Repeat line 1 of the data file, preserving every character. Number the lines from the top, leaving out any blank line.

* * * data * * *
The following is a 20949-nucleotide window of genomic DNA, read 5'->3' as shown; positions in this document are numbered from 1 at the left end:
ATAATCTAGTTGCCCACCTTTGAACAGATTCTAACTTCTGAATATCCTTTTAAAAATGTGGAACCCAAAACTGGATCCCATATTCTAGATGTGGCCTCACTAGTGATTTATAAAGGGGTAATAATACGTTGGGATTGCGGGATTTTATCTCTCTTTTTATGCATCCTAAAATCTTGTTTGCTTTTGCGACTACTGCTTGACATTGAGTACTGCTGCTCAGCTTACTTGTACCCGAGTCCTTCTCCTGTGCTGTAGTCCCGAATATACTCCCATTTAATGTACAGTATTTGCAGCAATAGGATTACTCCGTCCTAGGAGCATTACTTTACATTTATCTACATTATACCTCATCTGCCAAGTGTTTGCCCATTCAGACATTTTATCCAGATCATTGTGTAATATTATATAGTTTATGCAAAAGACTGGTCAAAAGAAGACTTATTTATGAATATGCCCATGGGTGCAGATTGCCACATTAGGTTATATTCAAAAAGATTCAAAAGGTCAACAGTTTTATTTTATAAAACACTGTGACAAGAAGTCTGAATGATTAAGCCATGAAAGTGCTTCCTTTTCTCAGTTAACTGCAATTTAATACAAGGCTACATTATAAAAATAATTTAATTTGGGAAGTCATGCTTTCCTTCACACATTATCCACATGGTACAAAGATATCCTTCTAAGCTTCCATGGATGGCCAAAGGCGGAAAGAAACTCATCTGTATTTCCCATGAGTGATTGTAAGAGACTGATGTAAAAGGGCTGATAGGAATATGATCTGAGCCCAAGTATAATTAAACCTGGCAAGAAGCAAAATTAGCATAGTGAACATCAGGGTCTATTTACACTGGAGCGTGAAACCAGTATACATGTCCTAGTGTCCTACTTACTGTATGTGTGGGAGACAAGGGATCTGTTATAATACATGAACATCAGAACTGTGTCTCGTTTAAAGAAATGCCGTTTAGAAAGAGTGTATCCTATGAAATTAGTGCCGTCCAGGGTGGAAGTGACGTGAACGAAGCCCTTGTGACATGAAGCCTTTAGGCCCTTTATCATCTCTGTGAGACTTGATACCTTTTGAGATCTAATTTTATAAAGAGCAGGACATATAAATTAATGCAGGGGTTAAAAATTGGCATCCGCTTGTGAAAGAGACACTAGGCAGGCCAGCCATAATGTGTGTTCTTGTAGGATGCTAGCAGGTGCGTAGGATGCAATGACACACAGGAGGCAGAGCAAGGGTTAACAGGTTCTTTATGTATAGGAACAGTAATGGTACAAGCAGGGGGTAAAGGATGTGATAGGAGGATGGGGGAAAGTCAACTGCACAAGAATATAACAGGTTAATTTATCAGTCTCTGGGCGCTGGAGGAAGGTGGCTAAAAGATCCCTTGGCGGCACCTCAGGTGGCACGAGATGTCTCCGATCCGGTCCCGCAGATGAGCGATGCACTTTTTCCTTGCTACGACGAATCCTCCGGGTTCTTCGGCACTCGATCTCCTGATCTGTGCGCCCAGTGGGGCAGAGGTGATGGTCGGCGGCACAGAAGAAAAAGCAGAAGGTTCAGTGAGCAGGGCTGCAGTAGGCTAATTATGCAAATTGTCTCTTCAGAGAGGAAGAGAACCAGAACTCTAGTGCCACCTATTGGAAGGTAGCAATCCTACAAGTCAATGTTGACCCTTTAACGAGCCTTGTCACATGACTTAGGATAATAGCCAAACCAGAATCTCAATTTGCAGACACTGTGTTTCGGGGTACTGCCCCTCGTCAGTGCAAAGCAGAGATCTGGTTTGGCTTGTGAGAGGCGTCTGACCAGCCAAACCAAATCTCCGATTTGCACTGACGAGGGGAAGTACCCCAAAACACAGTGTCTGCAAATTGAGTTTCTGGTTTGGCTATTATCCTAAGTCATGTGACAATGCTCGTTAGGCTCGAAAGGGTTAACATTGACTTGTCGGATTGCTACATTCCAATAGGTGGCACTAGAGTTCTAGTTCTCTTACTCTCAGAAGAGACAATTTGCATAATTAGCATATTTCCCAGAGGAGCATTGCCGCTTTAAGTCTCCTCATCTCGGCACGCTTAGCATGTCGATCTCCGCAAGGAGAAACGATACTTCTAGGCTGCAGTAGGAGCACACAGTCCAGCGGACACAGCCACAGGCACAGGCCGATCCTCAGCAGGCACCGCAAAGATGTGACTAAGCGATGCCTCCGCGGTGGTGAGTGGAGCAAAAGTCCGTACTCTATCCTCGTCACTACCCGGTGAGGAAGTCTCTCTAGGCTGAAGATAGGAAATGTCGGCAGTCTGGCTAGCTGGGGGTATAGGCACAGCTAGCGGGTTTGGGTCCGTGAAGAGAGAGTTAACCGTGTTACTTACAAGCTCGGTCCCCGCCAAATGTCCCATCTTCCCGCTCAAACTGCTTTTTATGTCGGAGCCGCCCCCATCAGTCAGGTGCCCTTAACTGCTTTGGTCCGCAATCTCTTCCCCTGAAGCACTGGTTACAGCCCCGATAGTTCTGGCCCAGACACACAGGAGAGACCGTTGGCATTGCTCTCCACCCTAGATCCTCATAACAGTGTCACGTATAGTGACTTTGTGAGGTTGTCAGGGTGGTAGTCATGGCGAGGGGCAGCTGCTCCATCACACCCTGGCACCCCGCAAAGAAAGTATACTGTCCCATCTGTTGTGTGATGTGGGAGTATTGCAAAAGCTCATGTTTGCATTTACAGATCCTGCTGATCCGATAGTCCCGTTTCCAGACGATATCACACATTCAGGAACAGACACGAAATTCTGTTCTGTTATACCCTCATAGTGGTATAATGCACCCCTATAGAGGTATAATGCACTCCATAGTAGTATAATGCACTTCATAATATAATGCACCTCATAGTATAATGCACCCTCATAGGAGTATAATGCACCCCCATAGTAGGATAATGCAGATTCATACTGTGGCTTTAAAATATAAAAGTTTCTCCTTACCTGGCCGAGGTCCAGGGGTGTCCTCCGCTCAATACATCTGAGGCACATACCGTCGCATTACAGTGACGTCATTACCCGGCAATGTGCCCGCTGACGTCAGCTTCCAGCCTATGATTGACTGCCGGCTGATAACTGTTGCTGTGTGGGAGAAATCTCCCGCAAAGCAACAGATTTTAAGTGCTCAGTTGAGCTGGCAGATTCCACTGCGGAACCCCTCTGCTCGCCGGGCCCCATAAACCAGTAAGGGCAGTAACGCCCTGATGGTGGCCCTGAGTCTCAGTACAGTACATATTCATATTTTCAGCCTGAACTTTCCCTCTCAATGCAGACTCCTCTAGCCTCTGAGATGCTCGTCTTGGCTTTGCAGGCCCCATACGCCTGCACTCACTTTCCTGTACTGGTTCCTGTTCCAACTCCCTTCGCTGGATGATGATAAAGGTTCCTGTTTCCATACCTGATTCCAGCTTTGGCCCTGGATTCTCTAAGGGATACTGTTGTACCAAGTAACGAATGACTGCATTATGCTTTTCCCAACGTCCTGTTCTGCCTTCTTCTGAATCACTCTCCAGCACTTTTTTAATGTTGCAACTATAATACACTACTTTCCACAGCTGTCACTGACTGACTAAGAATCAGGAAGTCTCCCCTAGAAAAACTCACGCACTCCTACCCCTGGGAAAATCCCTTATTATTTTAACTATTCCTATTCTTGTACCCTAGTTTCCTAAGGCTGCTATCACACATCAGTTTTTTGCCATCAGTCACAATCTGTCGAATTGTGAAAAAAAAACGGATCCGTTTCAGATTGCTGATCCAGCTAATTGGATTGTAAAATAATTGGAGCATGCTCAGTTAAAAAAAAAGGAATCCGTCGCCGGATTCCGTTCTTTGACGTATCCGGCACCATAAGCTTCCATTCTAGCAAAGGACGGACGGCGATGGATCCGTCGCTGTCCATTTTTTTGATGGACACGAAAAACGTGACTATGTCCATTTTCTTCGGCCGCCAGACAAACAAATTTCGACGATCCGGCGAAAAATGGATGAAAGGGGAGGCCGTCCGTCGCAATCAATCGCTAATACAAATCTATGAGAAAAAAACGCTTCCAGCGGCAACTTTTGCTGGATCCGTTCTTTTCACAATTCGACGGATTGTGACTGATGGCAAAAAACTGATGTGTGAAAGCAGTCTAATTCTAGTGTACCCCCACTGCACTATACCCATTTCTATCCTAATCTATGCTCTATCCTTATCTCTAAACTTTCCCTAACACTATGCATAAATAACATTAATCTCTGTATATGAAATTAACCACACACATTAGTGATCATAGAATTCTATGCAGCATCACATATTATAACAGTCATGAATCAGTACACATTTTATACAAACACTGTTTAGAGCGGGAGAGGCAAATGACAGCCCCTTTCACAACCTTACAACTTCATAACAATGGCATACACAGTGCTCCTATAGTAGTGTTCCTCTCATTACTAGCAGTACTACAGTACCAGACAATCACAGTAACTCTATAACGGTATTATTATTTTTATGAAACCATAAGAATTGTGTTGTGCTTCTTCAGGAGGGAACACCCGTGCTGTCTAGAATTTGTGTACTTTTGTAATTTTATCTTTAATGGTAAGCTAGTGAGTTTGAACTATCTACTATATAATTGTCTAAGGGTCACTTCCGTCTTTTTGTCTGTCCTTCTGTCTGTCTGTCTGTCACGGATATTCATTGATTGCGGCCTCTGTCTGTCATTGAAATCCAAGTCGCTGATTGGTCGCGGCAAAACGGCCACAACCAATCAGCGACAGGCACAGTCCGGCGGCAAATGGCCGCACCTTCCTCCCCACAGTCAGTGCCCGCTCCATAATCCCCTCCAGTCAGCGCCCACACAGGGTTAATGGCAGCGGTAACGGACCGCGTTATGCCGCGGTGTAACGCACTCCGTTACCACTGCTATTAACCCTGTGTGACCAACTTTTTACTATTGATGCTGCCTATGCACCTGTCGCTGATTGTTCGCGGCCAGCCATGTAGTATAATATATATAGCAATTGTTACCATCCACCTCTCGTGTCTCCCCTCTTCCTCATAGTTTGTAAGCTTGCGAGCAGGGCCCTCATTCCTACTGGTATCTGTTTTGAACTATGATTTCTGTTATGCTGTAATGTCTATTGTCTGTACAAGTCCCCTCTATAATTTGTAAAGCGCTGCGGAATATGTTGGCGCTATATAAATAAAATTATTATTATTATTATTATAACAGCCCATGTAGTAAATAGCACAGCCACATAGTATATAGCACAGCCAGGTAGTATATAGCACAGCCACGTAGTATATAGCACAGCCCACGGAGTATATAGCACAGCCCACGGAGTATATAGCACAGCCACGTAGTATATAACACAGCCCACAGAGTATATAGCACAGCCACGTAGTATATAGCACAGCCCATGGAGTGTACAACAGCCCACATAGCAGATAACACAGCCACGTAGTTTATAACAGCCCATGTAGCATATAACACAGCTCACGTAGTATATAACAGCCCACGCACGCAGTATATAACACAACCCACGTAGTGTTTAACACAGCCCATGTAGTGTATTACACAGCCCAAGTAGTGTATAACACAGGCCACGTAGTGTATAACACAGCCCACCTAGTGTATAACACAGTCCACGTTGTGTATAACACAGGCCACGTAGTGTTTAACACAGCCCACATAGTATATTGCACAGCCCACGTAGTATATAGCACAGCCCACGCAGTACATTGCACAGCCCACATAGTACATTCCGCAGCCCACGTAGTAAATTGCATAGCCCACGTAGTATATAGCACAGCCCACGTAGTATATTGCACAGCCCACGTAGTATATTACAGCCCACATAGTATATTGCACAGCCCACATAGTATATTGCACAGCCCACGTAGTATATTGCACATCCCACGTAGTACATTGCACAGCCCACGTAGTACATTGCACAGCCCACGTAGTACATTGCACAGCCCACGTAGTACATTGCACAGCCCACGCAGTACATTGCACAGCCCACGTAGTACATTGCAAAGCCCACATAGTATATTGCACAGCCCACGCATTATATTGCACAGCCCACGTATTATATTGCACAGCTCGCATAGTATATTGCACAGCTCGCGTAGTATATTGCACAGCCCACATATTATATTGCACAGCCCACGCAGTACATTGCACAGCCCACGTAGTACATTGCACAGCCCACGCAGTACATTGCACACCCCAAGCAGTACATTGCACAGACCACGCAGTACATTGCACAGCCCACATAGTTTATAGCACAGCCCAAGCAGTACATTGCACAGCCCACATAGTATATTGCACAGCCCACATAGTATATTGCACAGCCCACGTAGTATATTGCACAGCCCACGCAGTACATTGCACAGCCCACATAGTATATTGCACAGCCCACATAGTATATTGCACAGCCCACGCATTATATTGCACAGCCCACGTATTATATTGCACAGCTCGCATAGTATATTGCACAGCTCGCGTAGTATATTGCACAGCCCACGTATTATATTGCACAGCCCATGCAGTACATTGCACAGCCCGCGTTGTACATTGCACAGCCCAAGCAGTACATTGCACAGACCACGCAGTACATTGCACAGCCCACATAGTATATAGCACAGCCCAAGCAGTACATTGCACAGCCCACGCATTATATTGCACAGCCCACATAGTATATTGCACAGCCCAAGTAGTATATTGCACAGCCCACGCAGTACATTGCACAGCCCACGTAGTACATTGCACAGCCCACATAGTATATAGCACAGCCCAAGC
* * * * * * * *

The following is a 20949-nucleotide window of genomic DNA, read 5'->3' as shown; positions in this document are numbered from 1 at the left end: